Sounds too good to be true? Well the other side of the coin is that you will now have anyone and everyone asking you how do homeschool kids socialise, what qualifications you need to homeschool and how you will how do homeschooled children take GCSEs/ exams. Hey, it’s an opportunity to practise patience, right?
The huge freedoms that UK home education brings can be overwhelming as there are so many choices. That’s why choosing a home education style to start with is a good idea, to give you a gentle framework to follow as you find your feet.
Choosing Your Homeschooling Style
You are under no obligation to choose a homeschooling style or homeschool curriculum; however it is of course a good idea to take a look at different types of home education and so I have written this post on UK homeschool curriculums and styles and this one specifically on autonomous education/ unschooling.
Many new home educating families find it very useful to choose a style that they think will suit their family and try it for a while. The beauty of home education is that there is no one ‘right’ way to do it, so you can trial and error different approaches and routines to get a great fit for your children.
You may like the idea of a Charlotte Mason approach, where the arts and nature are central to learning. You may feel more comfortable starting off with the national curriculum handbook and some workbooks, or with some fun themed cross-curricular activity packs.
You may wish to spend time living as though it were school holidays and completely forgetting about ‘how children learn’- indeed, unschoolers live every day like this and it works exceptionally well for many families.
My personal recommendation (and that of most experienced home educators), both to parents of children who have never been to school and parents of children who are being deregistered because of problems at school (or simply because homeschooling seems a better choice for your family), is do not try and replicate school at home.
We have seen over the past year what an absolute disaster this generally turns out to be. Schoolwork is difficult enough to implement in a classroom; when a parent tries to do it, it’s a recipe for bored and unhappy children and frustrated, anxious parents.
Children are incredible learners; they are born hard-wired to learn. Unfortunately, society’s expectations that all children achieve similar levels in similar subjects, means that we often miss out on their true talents and passions, and we don’t see their full potential.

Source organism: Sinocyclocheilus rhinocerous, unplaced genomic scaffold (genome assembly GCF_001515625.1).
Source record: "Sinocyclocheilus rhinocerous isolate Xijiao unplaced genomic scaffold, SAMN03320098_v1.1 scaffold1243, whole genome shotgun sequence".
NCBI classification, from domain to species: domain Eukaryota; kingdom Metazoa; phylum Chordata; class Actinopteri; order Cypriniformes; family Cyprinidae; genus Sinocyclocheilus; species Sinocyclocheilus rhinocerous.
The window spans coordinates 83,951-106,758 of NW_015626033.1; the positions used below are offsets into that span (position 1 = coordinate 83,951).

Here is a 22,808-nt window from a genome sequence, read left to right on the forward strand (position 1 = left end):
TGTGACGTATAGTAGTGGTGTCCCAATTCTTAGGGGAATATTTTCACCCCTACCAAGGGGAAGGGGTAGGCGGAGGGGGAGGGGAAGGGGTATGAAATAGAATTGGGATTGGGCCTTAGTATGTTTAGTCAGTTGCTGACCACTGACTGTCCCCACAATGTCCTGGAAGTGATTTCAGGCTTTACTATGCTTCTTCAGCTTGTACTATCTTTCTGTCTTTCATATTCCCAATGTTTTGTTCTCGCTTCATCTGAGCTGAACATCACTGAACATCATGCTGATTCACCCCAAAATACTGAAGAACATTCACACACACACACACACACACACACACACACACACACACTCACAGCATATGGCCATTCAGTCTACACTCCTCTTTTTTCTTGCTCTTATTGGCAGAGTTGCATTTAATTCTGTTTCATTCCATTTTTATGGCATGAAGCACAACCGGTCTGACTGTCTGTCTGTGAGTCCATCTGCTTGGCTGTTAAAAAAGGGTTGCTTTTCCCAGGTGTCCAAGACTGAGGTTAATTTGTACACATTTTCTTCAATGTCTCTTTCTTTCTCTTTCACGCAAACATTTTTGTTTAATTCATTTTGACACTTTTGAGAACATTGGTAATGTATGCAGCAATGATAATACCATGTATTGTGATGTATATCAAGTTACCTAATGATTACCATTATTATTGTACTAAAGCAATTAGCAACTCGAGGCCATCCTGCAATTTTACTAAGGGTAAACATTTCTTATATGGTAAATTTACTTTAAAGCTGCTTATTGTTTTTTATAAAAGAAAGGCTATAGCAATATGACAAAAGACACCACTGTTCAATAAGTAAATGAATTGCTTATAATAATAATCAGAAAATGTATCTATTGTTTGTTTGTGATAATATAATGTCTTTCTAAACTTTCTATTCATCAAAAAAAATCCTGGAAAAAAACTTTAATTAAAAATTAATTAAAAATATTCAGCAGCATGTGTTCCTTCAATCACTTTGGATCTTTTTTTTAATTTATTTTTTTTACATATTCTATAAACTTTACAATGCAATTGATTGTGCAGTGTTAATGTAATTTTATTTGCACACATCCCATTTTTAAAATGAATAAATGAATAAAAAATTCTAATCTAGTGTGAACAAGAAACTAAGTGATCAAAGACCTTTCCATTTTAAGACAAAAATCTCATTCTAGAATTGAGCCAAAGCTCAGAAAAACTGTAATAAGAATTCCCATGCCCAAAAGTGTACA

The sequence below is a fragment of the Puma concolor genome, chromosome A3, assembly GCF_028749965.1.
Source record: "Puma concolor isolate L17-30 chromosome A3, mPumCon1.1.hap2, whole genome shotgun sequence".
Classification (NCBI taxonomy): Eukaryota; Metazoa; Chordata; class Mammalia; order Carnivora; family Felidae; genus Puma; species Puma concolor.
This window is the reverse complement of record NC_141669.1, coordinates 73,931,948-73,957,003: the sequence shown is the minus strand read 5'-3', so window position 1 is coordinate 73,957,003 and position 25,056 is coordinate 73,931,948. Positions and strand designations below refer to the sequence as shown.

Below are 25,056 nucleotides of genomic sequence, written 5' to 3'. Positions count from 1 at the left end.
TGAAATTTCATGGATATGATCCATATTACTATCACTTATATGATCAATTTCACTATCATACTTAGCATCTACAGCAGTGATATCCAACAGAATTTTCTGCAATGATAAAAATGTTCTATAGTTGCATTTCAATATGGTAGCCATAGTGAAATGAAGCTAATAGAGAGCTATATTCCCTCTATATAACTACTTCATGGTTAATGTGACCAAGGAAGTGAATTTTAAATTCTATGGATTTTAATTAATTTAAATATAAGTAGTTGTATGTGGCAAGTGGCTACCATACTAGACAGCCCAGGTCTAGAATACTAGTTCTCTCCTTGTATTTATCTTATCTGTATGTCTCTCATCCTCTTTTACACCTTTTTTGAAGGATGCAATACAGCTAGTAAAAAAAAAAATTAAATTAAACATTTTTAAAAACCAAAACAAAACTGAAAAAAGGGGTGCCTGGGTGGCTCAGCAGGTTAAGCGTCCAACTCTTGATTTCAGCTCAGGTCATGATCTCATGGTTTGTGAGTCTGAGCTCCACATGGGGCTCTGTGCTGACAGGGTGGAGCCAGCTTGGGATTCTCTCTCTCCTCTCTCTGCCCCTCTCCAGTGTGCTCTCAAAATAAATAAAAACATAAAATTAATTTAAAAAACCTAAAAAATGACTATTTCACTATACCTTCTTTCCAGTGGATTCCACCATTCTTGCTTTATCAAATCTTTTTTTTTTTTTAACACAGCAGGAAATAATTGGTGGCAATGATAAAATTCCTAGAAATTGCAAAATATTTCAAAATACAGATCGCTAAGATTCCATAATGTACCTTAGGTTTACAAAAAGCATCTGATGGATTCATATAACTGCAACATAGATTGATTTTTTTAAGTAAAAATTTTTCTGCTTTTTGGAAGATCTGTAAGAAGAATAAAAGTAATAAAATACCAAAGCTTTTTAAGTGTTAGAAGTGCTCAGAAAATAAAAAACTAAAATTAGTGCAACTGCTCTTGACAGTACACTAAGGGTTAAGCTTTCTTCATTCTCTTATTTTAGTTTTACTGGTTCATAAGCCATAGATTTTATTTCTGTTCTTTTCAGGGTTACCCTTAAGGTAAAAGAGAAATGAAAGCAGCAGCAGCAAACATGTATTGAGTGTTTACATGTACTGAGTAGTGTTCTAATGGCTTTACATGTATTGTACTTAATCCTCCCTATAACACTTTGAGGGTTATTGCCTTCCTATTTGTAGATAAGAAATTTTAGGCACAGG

What is taught in school is a very narrow collection of information, and increasingly it is irrelevant to real life. I found out what a ‘digraph’ was about two months ago- it has not helped me once (except as an example of useless things they teach in schools) and I write for a living!
How My Family Home Educates
If you take a look at this post on a typical day in the life of our home educating family you’ll notice that we do not use the same things as school does. This is because conversation is the primary tool for learning, our toys double up as homeschool resources, and the main goal is relaxed enjoyment of learning.
We do not have a timetable like school does; our week follows a gentle routine including free time, clubs and one-off events. Our week at the moment looks something like this:
Monday– Free Day (We do a lot of read-alouds, art, caring for our pets, cooking, gardening, iPad games, movies and playing, park visits and play dates)
Tuesday– The girls have Art, Maths and English classes at a fabulous homeschool group.
Wednesday– The older girls go to a Montessori-style group for STEM education (Science, Technology, Engineering and Maths) and my youngest goes swimming with a friend, and we have a playdate in the late afternoon.
Thursday- I work and the girls go out with my Mum- they often go to the farm or softplay or garden centre or crazy golf or the beach, and then do cooking/sugarcraft and art and bike-riding with her at her house.
Friday– We have another Free Day, usually we’ll have an all-day play date. Then the older girls have Cubs in the evening.
Saturday & Sunday– Family time (we usually do something sporty together- bowls or crazy golf or football or swimming), errands, family movies- the usual weekend stuff!
I always keep an eye out for one-off events like open days at museums, fire/police stations, school fayres, pop-up fairgrounds etc to fill our weekends out. Memberships to things like the National Trust or a Merlin Pass can also help to bulk out the weeks and weekends.